India and China on Saturday agreed to set up a high-level economic and trade dialogue mechanism to go into trade, investment and services.
The mechanism would include Finance Minister Nirmala Sitharaman and China’s Vice-Premier Hu Chunhua. This was one of the outcomes of the two-day second India-China “informal summit” between Prime Minister Narendra Modi and China’s President Xi Jinping that concluded in Kovalam, about 30 km from Chennai.
The development assumed importance in the light of India expressing concerns repeatedly over its trade deficit of about $60 billion with China in the bilateral trade “Trade deficit is not economically sustainable and it is also something that is sensitive to the domestic industry [of India],” Foreign Secretary Vijay Gokhale said.
Asked what “visible progress” the bilateral ties had witnessed since the Wuhan summit of April 2018, the Secretary replied that there had been “greater recognition” by China of economic and trade level matters [that concerned India]. The Chinese President, during the deliberations, had agreed to have the issue of trade deficit addressed, which was a “visible progress”.
The two leaders also agreed that the possibility of forming a “manufacturing partnership” should be explored through the proposed mechanism.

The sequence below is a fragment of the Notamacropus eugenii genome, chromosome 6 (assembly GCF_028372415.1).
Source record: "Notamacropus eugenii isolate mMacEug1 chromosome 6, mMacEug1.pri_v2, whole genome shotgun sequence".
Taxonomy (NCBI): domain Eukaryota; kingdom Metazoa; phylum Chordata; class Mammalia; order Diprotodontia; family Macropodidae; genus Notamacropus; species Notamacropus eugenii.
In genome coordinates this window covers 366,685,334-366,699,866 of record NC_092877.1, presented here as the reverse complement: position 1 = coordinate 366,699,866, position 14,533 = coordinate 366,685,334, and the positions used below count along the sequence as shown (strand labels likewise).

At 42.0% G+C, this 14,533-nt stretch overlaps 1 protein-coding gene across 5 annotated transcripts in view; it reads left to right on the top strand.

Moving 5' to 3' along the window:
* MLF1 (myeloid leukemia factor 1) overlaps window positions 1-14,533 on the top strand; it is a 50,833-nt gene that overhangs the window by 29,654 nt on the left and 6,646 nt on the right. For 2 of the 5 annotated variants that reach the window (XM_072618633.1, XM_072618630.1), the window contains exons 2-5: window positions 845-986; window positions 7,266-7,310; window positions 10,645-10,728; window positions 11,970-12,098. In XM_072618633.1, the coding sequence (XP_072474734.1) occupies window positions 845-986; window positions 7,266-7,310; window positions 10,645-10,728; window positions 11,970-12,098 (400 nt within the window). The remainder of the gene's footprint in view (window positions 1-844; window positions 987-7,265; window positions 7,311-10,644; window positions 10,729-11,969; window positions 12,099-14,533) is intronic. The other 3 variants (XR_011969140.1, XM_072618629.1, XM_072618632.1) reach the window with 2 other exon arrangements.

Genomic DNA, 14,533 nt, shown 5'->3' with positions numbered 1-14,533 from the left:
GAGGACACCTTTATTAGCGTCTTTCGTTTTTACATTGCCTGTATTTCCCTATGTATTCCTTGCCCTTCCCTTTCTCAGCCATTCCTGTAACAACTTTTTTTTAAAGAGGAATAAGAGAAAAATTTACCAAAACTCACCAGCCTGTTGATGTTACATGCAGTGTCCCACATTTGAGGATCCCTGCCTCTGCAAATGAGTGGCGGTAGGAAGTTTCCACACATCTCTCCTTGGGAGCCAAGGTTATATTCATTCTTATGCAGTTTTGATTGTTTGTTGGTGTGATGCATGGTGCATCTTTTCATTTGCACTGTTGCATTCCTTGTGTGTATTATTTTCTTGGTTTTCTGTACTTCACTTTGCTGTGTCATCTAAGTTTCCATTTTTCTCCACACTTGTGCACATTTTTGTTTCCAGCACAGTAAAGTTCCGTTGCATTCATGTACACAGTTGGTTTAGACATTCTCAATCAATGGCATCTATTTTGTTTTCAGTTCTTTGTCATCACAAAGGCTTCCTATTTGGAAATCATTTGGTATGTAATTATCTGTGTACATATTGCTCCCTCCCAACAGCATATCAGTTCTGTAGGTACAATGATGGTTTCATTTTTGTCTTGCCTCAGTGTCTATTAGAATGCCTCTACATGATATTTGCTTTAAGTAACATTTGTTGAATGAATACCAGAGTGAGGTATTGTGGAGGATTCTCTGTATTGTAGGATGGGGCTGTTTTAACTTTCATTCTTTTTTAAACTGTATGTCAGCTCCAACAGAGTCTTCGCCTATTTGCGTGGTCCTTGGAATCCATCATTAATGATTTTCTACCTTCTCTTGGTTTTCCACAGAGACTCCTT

Mr. Modi suggested that both sides identify specific industries or sectors where investment could come in and manufacturing would help create employment, jobs and enhance the market for both sides.
To a query, the Secretary replied that the new mechanism would discuss the relaxation of visas for information technology (IT) professionals.
As for India signing the Regional Comprehensive Economic Partnership (RCEP) agreement covering the 10-member ASEAN bloc (Brunei, Cambodia, Indonesia, Laos, Malaysia, Myanmar, Philippines, Singapore, Thailand and Vietnam) and its trading partners — China, Japan, South Korea, Australia, and New Zealand, the Secretary said Mr. Modi had stressed the importance that the RCEP should be “balanced”. Besides, balance should be maintained between trade and goods, services and investment. China was of the view that India’s concerns should be considered.
A release issued by the Ministry of External Affairs said the two sides had agreed that “it is important to support and strengthen the rules-based multilateral trading system at a time when globally agreed trade practices and norms are being selectively questioned. India and China will continue to work together for open and inclusive trade arrangements that will benefit all countries”.
J&K issue not discussed: official
Regarding questions on reports of China supporting Pakistan on the Jammu and Kashmir row, Mr. Gokhale clarified that the J&K issue was neither raised nor discussed. He added that the relationship between the two countries was “not predicated on a single issue”. It ranged from historical problems to cooperation at the international and regional spheres.
The release said Mr. Modi and Mr. Xi urged the special representatives of the two countries to “continue their efforts to arrive at a mutually-agreed framework for a fair, reasonable and mutually acceptable settlement [of outstanding issues including on the boundary question] based on Political Parameters and Guiding Principles that were agreed by the two sides in 2005”.
The Secretary added that Mr. Xi was keen on strengthening the collaboration between the two countries in defence. An invitation had been extended to Defence Minister Rajnath Singh to visit China.